Use message routing to send device-to-cloud messages to different endpoints
Some of the features mentioned in this article, like cloud-to-device messaging, device twins, and device management, are only available in the standard tier of IoT hub. For more information about the basic and standard IoT Hub tiers, see How to choose the right IoT Hub tier.
Message routing enables you to send messages from your devices to cloud services in an automated, scalable, and reliable manner. Message routing can be used for:
Sending device telemetry messsages as well as events namely, device lifecycle events, and device twin change events to the built-in-endpoint and custom endpoints. Learn about routing endpoints.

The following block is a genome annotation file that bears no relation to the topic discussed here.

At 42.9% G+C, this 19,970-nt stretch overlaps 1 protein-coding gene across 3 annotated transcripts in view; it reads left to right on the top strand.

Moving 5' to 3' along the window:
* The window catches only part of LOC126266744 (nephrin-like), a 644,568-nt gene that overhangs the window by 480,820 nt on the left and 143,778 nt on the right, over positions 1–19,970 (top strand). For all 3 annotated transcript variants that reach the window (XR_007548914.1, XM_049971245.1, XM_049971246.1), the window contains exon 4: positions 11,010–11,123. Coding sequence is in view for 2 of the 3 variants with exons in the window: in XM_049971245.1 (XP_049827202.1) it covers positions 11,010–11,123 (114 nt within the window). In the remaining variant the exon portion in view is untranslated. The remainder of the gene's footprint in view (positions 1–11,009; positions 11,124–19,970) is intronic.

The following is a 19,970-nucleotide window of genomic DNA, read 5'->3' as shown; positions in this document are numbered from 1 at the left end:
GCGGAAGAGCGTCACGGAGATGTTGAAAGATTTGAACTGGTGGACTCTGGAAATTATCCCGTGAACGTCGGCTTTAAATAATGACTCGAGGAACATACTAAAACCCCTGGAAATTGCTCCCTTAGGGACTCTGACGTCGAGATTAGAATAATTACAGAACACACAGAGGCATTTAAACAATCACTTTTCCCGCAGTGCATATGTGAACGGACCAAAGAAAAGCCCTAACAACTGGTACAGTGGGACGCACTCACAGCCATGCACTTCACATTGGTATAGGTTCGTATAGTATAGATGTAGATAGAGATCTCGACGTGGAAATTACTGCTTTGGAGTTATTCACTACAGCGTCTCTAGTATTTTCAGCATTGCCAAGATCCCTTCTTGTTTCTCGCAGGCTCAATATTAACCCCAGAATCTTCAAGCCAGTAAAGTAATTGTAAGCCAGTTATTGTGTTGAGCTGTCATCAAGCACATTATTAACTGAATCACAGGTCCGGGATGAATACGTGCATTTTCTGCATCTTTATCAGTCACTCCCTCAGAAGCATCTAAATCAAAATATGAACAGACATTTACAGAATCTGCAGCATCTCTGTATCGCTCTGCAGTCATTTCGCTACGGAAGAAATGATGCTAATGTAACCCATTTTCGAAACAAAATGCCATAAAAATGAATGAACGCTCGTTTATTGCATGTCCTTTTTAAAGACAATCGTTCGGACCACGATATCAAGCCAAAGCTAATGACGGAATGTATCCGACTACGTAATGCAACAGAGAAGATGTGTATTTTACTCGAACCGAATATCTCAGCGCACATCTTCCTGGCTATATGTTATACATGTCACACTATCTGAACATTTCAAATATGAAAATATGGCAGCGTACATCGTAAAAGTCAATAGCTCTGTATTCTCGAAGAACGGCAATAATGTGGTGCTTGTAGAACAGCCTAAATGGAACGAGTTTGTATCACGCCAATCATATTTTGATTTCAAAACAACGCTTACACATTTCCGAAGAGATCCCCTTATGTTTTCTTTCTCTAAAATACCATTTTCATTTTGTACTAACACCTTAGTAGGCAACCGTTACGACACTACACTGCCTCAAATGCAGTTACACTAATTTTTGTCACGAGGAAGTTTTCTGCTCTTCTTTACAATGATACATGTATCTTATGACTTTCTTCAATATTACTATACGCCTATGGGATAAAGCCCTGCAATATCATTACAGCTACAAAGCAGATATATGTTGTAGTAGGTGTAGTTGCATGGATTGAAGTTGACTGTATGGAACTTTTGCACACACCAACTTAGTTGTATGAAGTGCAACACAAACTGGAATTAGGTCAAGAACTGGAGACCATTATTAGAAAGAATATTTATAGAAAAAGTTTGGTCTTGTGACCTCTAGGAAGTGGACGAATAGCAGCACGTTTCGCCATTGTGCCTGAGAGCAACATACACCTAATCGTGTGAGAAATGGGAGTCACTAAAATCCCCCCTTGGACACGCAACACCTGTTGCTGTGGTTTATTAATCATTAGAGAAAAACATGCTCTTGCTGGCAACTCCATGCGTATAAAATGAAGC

Filtering data before routing it to various endpoints by applying rich queries. Message routing allows you to query on the message properties and message body as well as device twin tags and device twin properties. Learn more about using queries in message routing.
IoT Hub needs write access to these service endpoints for message routing to work. If you configure your endpoints through the Azure portal, the necessary permissions are added for you. Make sure you configure your services to support the expected throughput. When you first configure your IoT solution, you may need to monitor your additional endpoints and make any necessary adjustments for the actual load.